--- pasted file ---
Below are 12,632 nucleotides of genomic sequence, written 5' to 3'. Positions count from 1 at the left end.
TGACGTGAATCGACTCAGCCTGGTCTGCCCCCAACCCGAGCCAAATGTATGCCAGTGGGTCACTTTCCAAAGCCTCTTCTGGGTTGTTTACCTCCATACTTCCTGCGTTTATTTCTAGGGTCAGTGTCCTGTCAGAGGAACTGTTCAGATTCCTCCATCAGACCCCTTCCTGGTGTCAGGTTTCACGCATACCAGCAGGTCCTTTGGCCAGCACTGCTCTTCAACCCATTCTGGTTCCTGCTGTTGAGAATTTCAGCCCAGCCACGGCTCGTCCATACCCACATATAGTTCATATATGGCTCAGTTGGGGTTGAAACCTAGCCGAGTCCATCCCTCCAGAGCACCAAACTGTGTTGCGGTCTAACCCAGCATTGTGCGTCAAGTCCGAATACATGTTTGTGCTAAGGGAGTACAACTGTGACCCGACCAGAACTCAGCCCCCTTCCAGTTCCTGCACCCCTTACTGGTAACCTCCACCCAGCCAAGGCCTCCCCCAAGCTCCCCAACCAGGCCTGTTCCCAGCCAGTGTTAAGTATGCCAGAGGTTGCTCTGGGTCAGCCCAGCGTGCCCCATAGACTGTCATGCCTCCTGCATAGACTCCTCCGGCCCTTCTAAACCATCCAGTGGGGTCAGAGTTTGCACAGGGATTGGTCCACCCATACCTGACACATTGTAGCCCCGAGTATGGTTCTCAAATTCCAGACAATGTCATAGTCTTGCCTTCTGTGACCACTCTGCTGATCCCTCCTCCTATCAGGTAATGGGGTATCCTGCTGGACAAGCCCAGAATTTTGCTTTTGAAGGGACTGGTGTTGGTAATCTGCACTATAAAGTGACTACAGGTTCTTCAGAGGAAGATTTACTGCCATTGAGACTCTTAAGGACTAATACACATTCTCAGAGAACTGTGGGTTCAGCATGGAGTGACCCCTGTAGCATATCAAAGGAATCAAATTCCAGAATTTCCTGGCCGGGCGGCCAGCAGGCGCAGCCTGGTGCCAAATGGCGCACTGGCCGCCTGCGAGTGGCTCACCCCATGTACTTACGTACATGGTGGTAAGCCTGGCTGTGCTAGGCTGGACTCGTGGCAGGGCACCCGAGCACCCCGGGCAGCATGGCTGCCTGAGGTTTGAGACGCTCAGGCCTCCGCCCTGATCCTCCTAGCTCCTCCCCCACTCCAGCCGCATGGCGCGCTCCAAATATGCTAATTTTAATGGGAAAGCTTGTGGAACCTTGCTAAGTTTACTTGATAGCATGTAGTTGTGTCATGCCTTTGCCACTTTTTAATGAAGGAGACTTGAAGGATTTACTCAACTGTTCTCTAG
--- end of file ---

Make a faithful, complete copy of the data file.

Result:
Below are 12,632 nucleotides of genomic sequence, written 5' to 3'. Positions count from 1 at the left end.
TGACGTGAATCGACTCAGCCTGGTCTGCCCCCAACCCGAGCCAAATGTATGCCAGTGGGTCACTTTCCAAAGCCTCTTCTGGGTTGTTTACCTCCATACTTCCTGCGTTTATTTCTAGGGTCAGTGTCCTGTCAGAGGAACTGTTCAGATTCCTCCATCAGACCCCTTCCTGGTGTCAGGTTTCACGCATACCAGCAGGTCCTTTGGCCAGCACTGCTCTTCAACCCATTCTGGTTCCTGCTGTTGAGAATTTCAGCCCAGCCACGGCTCGTCCATACCCACATATAGTTCATATATGGCTCAGTTGGGGTTGAAACCTAGCCGAGTCCATCCCTCCAGAGCACCAAACTGTGTTGCGGTCTAACCCAGCATTGTGCGTCAAGTCCGAATACATGTTTGTGCTAAGGGAGTACAACTGTGACCCGACCAGAACTCAGCCCCCTTCCAGTTCCTGCACCCCTTACTGGTAACCTCCACCCAGCCAAGGCCTCCCCCAAGCTCCCCAACCAGGCCTGTTCCCAGCCAGTGTTAAGTATGCCAGAGGTTGCTCTGGGTCAGCCCAGCGTGCCCCATAGACTGTCATGCCTCCTGCATAGACTCCTCCGGCCCTTCTAAACCATCCAGTGGGGTCAGAGTTTGCACAGGGATTGGTCCACCCATACCTGACACATTGTAGCCCCGAGTATGGTTCTCAAATTCCAGACAATGTCATAGTCTTGCCTTCTGTGACCACTCTGCTGATCCCTCCTCCTATCAGGTAATGGGGTATCCTGCTGGACAAGCCCAGAATTTTGCTTTTGAAGGGACTGGTGTTGGTAATCTGCACTATAAAGTGACTACAGGTTCTTCAGAGGAAGATTTACTGCCATTGAGACTCTTAAGGACTAATACACATTCTCAGAGAACTGTGGGTTCAGCATGGAGTGACCCCTGTAGCATATCAAAGGAATCAAATTCCAGAATTTCCTGGCCGGGCGGCCAGCAGGCGCAGCCTGGTGCCAAATGGCGCACTGGCCGCCTGCGAGTGGCTCACCCCATGTACTTACGTACATGGTGGTAAGCCTGGCTGTGCTAGGCTGGACTCGTGGCAGGGCACCCGAGCACCCCGGGCAGCATGGCTGCCTGAGGTTTGAGACGCTCAGGCCTCCGCCCTGATCCTCCTAGCTCCTCCCCCACTCCAGCCGCATGGCGCGCTCCAAATATGCTAATTTTAATGGGAAAGCTTGTGGAACCTTGCTAAGTTTACTTGATAGCATGTAGTTGTGTCATGCCTTTGCCACTTTTTAATGAAGGAGACTTGAAGGATTTACTCAACTGTTCTCTAG